The Art of Minimalism
Minimalism. That’s the secret sauce that instructor Brit Hammer teaches in her popular class Finding Beauty.
It may sound counter-intuitive that less is more, but it really is.
(Read on to get a taste of the course.)
Simplicity — Breathing room — Free of clutter
By embracing these three concepts at the heart of minimalism you’ll arrive at strong images.
The way we arrive at minimalism is to ask an important question:
Where is the point at which an image will fall apart if any element is removed or pushed out of frame?
“This is the best advanced class I have ever taken.”
Declutter, Hone in, Iterate
The most direct and systematic approach is through the process of iteration.
Each iteration moves you either closer — or further away — from the strongest version of your image.
The trick is to identify what is working and what is not.
Keep in mind that every scene offers you multiple minimalist images, not just one or two.
Once you understand how to find the images within your image, you can apply it to every genre of photography.
“I loved this course! It awakened a new way of looking at things in me and I am excited!”
How far is too far?
That is the second most important question to ask.
It is the follow-up question to How far can you go until the image falls apart?
The only way to to know for sure is to go beyond that point — and do it using a systematic approach.
Once you go too far, you can come back to the sweet spot.
“Taking this class has changed the way I see the world.”
Remember to begin with this simple question
How far can you go until your image falls apart? How much can you remove until the image becomes boring?
Then go too far so you can come back.
This is how you arrive at a strong composition. With practice you’ll be able to more quickly arrive at strong compositions.
“If you are looking to move more into fine art photography, then Finding Beauty is the course that will help you get there.”
Ready to create strong images?
In Finding Beauty you’ll learn how to find and capture the essence of any scene.
The emphasis in this course is on seeing and capturing images in-camera.
Use any camera — even your phone! No post-processing skills are needed.
The course material is richly illustrated with case studies in many photography genres.
What Bryan says about instructor Brit Hammer
In a previous newsletter Bryan wrote this:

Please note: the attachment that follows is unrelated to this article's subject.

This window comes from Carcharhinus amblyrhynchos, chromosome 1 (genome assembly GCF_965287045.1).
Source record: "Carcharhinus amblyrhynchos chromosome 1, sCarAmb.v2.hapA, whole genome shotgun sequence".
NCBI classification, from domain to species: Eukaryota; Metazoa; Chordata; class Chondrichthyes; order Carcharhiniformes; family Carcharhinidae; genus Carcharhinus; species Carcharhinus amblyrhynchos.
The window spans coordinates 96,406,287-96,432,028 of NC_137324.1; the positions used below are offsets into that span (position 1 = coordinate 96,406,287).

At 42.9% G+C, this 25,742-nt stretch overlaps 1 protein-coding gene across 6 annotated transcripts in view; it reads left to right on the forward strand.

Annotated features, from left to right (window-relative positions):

“I rarely speak out with this level of enthusiasm for any of our instructors because ALL of our instructors are equally great in teaching their individual craft, so why have I chosen to call attention to one of our instructors Brit Hammer? Simply because of Brit’s ability to transform each of her students’ vision from good to great consistently, time and time again; in part because of her insightful lessons, but I can say unequivocally that Brit’s greatest strength is her in-depth and disarming critique style of each student’s weekly assignments.
This is the most often comment I receive from BPSOP students: ‘Brit’s critiques were the greatest value in this course. The assignments were great, BUT the critiques were by far the most valuable!’
If you have yet to take a class from Brit, consider [this] the best opportunity to grow your photography in ways you have perhaps never imagined!” — Bryan F Peterson
SIGN UP FOR A FUN CLASS WITH BRIT HAMMER
** No post processing skills necessary for any of Brit’s courses **
FIND OUT MORE ABOUT BRIT
Brit’s students love her intuitive eye, patience, enthusiasm and holistic nurturing because the results are unbelievably incredible and inspiring student growth.
Visit Brit’s website at brithammer.com
Learn more about creative development and one-on-one mentoring with Brit
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“There are great photographers and great teachers, but it is rare to find a great photographer who’s also a wonderful instructor; Brit embodies that rare combination.” — Tennessee Rick Elliot